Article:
Advertisement

First class messages as first class continuations

  • Ken Wakita
Conference paper
Part of the Lecture Notes in Computer Science book series (LNCS, volume 742)

Abstract

First class messages, which we call message continuations, provide object-oriented concurrent programming languages with extensibility in modeling and programming communication schemes such as asynchronous communication, multicasting, sophisticated synchronization constraints, inter-object synchronization, concurrency control, resource management, and so on. In spite of its powerful extensibility, the framework is sound in that the framework guarantees that no program can destroy the semantics of the built-in communication primitives. This good property was obtained by categorization of message continuations and careful design of the primitive operations on message continuations.

Key words

Object-oriented concurrent programming first class message first class continuation extensibility communication synchronization 

Preview

Unable to display preview. Download preview PDF.

Unable to display preview. Download preview PDF.

References

  1. [ABV92]
    Mehmet Aksit, Lodewijk Bergmans, and Sinan Vural. An object-oriented langaugedatabase integration model: the composition-filters approach. Technical report, The university of Twente, 1992.Google Scholar
  2. [AM91]
    A. Appel and D. MacQueen. Standard ML of New Jersey. In M. Wirsing, editor, Third International Symposium on Programming Language Implementation and Logic Programming, Lecture Notes in Computer Science, New York, August 1991. Springer-Verlag.Google Scholar
  3. [Ame87]
    P. America. POOL-T: A parallel object-oriented language. In A. Yonezawa and M. Tokoro, editors, Object-Oriented Concurrent Programming, pages 199–220. MIT Press, Cambridge, Mass., 1987.Google Scholar
  4. [AW+ 92]
    [AW+92] M. Aksit, K. Wakita, et al. Abstracting object interactions using composition filters. Project Report of TRESE group, the university of Twente, the Netherlands, 1992.Google Scholar
  5. [BHJL86]
    A. Black, N. Hutchinson, E. Jul, and H. Levy. Object structure in the Emerald system. In Object-Oriented Programming Systems, Languages and Applications, volume 21(11), pages 78–86. SIGPLAN Notices (ACM), November 1986.Google Scholar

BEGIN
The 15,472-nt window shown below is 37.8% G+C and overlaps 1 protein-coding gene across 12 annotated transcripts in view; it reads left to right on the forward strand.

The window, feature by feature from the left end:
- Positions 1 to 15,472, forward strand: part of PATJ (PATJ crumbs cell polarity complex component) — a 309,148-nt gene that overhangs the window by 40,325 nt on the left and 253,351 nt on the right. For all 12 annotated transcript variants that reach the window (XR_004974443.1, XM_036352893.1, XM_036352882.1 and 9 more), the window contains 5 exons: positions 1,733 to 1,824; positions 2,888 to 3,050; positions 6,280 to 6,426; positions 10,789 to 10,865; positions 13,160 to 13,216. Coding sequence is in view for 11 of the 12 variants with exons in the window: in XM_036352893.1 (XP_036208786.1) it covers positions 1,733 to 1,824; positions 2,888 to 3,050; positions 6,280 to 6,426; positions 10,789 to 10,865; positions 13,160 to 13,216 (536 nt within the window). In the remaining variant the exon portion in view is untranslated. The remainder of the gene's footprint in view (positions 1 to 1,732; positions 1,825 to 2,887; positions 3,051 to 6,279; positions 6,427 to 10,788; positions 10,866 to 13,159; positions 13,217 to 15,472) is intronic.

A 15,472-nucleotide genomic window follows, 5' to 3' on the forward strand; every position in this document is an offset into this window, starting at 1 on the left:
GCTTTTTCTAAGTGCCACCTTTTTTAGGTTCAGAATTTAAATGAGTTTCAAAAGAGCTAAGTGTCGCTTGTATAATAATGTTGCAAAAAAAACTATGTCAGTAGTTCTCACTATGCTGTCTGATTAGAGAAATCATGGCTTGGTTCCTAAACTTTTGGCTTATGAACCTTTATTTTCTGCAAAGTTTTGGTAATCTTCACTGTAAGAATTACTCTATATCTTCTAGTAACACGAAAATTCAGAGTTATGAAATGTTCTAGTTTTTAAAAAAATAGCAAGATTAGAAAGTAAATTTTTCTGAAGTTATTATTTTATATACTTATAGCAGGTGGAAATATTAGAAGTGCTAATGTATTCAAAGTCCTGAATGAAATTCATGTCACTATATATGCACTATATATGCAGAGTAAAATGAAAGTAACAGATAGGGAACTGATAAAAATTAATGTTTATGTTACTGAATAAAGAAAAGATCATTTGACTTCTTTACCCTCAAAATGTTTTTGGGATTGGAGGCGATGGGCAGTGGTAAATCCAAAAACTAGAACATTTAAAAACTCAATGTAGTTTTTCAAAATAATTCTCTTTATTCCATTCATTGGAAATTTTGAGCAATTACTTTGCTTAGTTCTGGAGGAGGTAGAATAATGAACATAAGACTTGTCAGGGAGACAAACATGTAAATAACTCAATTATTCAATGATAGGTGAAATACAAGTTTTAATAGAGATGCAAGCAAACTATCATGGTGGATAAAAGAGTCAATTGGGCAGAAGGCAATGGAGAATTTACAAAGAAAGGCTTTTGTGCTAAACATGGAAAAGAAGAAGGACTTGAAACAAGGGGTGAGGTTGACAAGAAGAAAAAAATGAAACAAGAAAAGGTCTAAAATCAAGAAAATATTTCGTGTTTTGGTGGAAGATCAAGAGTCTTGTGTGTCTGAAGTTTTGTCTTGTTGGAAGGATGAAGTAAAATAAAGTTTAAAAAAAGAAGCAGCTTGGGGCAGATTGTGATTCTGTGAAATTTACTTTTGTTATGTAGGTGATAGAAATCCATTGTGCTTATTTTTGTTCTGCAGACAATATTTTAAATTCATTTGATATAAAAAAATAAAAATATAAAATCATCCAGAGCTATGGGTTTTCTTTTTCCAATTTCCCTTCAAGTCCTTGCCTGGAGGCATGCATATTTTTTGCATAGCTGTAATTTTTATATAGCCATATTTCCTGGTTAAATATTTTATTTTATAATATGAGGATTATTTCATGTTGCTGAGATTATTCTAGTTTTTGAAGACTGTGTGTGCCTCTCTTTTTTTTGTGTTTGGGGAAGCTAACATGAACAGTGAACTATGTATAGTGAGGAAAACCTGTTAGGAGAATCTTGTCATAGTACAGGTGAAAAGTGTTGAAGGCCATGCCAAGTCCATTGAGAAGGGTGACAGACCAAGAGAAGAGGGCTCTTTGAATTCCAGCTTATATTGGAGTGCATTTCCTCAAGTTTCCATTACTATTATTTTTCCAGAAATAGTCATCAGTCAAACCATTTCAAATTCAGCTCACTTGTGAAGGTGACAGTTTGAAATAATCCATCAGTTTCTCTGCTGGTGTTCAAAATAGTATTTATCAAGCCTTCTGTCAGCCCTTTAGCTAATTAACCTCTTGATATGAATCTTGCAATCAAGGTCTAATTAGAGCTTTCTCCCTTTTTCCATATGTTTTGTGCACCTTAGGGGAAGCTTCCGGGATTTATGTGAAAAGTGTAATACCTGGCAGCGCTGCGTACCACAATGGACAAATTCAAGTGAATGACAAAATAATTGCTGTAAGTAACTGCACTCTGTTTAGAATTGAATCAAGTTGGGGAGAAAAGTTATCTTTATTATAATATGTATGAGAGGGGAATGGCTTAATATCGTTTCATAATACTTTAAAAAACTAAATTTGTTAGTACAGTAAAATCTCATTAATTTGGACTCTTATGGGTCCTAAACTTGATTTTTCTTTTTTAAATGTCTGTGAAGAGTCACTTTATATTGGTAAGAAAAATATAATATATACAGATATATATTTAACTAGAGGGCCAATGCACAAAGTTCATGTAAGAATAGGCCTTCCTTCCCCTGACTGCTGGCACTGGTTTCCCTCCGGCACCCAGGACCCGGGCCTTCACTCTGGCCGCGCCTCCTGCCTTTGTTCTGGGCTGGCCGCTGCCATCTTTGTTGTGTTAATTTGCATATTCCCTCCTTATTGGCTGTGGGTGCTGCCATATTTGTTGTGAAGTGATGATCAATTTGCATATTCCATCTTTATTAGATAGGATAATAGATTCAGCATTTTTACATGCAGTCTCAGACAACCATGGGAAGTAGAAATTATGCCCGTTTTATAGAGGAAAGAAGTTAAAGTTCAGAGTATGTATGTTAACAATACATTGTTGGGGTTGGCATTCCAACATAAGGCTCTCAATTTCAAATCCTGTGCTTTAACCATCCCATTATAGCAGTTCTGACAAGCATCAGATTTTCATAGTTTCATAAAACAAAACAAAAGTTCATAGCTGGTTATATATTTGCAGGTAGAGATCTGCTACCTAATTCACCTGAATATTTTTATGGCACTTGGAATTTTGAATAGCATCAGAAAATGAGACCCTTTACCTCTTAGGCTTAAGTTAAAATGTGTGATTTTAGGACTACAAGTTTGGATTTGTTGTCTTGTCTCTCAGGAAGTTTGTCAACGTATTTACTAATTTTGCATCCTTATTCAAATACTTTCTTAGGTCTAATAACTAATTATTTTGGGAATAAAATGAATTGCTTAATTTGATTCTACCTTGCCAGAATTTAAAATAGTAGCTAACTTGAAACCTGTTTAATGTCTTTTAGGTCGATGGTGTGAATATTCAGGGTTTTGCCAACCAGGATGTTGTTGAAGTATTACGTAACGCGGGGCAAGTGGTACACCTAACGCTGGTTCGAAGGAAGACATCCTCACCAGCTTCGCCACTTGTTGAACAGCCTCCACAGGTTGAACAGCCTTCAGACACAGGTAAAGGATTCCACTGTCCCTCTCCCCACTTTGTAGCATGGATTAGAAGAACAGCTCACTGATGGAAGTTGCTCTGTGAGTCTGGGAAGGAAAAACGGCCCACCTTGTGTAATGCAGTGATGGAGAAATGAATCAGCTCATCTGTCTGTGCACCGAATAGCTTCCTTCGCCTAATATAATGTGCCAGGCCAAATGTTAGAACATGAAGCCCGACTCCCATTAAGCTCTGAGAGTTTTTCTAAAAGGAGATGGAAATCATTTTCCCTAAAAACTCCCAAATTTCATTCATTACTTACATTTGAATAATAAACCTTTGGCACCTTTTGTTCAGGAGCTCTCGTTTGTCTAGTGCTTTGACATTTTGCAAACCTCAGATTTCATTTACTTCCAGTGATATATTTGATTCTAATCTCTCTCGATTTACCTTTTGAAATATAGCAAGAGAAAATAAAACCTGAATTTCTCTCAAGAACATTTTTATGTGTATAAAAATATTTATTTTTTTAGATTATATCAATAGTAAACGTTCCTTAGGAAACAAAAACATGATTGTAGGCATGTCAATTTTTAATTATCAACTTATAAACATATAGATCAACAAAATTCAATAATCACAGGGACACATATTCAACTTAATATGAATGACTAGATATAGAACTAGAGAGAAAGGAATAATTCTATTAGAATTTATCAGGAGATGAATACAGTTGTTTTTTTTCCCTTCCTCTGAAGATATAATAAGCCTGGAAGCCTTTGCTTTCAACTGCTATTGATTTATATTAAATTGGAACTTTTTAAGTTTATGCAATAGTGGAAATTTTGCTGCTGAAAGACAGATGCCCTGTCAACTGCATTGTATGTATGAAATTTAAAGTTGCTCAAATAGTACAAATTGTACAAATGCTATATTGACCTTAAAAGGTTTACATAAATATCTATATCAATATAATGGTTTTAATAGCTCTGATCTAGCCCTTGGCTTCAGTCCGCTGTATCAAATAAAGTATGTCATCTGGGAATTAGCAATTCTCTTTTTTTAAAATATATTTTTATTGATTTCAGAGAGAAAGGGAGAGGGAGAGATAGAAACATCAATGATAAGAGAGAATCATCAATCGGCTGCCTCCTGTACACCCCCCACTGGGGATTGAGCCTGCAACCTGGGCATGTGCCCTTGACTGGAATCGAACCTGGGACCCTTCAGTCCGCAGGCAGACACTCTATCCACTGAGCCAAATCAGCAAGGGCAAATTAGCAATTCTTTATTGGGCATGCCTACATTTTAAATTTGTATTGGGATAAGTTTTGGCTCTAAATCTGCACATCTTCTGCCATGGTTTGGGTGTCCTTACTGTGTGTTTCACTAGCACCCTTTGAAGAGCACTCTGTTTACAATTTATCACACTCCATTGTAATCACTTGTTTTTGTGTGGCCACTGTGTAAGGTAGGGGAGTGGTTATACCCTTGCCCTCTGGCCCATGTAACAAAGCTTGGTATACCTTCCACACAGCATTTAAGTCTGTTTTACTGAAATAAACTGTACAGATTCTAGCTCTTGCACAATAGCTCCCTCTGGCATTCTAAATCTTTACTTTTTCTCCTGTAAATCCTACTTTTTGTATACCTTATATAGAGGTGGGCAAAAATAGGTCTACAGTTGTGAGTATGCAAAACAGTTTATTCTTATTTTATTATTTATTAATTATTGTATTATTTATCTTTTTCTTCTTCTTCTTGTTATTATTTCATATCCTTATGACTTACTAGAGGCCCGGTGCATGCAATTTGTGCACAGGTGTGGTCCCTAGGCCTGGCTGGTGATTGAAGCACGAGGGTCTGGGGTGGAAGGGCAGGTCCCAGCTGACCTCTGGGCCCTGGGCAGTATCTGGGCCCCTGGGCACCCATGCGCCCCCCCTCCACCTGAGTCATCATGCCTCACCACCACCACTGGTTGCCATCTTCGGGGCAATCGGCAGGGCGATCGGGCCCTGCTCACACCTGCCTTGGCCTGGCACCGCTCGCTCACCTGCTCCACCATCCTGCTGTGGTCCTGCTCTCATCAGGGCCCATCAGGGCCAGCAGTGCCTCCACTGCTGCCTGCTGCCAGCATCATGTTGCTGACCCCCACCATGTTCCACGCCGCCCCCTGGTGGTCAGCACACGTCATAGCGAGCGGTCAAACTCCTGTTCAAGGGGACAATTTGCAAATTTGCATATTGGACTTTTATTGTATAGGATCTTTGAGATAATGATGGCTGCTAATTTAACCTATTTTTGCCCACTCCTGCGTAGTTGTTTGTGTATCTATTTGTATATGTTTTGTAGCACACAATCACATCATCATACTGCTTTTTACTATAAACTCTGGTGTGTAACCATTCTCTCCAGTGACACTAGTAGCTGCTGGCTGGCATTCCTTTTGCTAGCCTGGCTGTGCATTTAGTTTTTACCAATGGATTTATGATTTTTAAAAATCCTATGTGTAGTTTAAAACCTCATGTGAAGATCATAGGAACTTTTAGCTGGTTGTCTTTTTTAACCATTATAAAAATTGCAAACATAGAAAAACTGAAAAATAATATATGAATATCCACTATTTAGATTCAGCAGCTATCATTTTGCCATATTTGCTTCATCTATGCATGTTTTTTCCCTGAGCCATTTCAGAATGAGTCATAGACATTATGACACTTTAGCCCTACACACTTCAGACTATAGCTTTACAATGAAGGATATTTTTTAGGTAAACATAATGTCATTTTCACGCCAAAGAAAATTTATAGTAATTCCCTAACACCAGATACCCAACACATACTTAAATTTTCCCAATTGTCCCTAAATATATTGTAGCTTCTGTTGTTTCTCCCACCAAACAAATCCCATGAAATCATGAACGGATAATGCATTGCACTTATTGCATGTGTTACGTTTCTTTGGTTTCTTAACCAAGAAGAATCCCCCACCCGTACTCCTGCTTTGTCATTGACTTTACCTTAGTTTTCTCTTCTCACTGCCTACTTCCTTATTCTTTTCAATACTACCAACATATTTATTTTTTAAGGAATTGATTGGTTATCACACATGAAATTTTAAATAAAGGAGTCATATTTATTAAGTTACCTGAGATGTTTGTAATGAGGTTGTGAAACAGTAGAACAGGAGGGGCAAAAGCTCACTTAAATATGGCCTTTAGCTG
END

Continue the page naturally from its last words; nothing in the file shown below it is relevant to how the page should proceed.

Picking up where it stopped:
6. [BK91]
    N. S. Barghouti and G. E. Kaiser. Concurrency contorl in advanced database applications. ACM Computing Surveys, 23(3):269–318, September 1991.CrossRefGoogle Scholar
  7. [dJ91]
    Peter de Jong, editor. Conference on Organizational Computing Systems '91. ACM press, 1991. SIGOIS Bulletin vol. 12, number 2 (3).Google Scholar
  8. [EG89]
    C. A. Ellis and S. J. Gibbs. Concurrency control in groupware systems. In Proceedings of International Conference on the Management of Data, SIGMOD RECORD, pages 399–107, Portland, Oregon, June 1989.Google Scholar
  9. [HF87]
    C. T. Haynes and D. P. Friedman. Embedding continuations in procedural objects. ACM Transactions on Programming Languages and Systems, 9(4):582–598, April 1987.CrossRefGoogle Scholar
  10. [IT87]
    Y. Ishikawa and M. Tokoro. Orient84/K: An object-oriented concurrent programming language for knowledge representation. In A. Yonezawa and M. Tokoro, editors, Object-Oriented Concurrent Programming, pages 159–198. MIT Press, Cambridge, Mass., 1987.Google Scholar
  11. [MTH89]
    R. Milner, M. Tofte, and R. Harper. The Definition of Standard ML. MIT Press, Cambridge, MA, 1989.Google Scholar
  12. [MWY91]
    S. Matsuoka, T. Watanabe, and A. Yonezawa. Hybrid group reflective architecture for object-oriented concurrent reflective programming. In P. America, editor, Proceedings of European Conference on Object-Oriented Programming '91, volume 512 of Lecture Notes in Computer Science, Geneva, Switzerland, July 1991. Springer-Verlag.Google Scholar
  13. [Nie87]
    O. M. Nierstrasz. Active objects in Hybrid. In Object-Oriented Programming Systems, Languages and Applications, volume 22(12), pages 243–253. SIGPLAN Notices (ACM), December 1987.Google Scholar
  14. [RC86]
    J. Rees and W. Clinger. Revised3 report on the algorithmic language Scheme. ACM SIGPLAN Not., 21(12):37–79, December 1986.Google Scholar
  15. [Sto77]
    J. Stoy. Denotational Semantics: The Scott-Strachey Approach to Programming Language Theory. MIT Press, Cambridge, MA, 1977.Google Scholar
  16. [Wan80]
    M. Wand. Continuation-based multiprocessing. In Conference Record of the 1980 Lisp Conference, pages 19–28, 1980.Google Scholar
  17. [WY90a]
    K. Wakita and A. Yonezawa. Linguistic supports for development of distributed organizational information systems in object-oriented concurrent computation frameworks. In ACM Conference on Organizational Computing Systems, pages 185–198, November 1990.Google Scholar
  18. [WY90b]
    T. Watanabe and A. Yonezawa. An actor-based metalevel architecture for groupwide reflection. In Proceedings of the REX School/Workshop on Foundations of Object-Oriented Languages (REX/FOOL), Lecture Notes in Computer Science, Noordwijkerhout,the Netherlands, May 1990. Springer-Verlag.Google Scholar
  19. [Yon90]
    A. Yonezawa. ABCL:An Object-Oriented Concurrent System. MITPress, Cambridge, Mass., 1990.Google Scholar
  20. [YT86]
    Y. Yokote and M. Tokoro. The design and implementation of ConcurrentSmalltalk. In Object-Oriented Programming Systems, Languages and Applications, volume 21(11), pages 331–340. SIGPLAN Notices (ACM), November 1986.Google Scholar

Copyright information

© Springer-Verlag Berlin Heidelberg 1993

Authors and Affiliations

  • Ken Wakita
    • 1
  1. 1.Department of Information ScienceTokyo Institute of TechnologyTokyoJapan

Personalised recommendations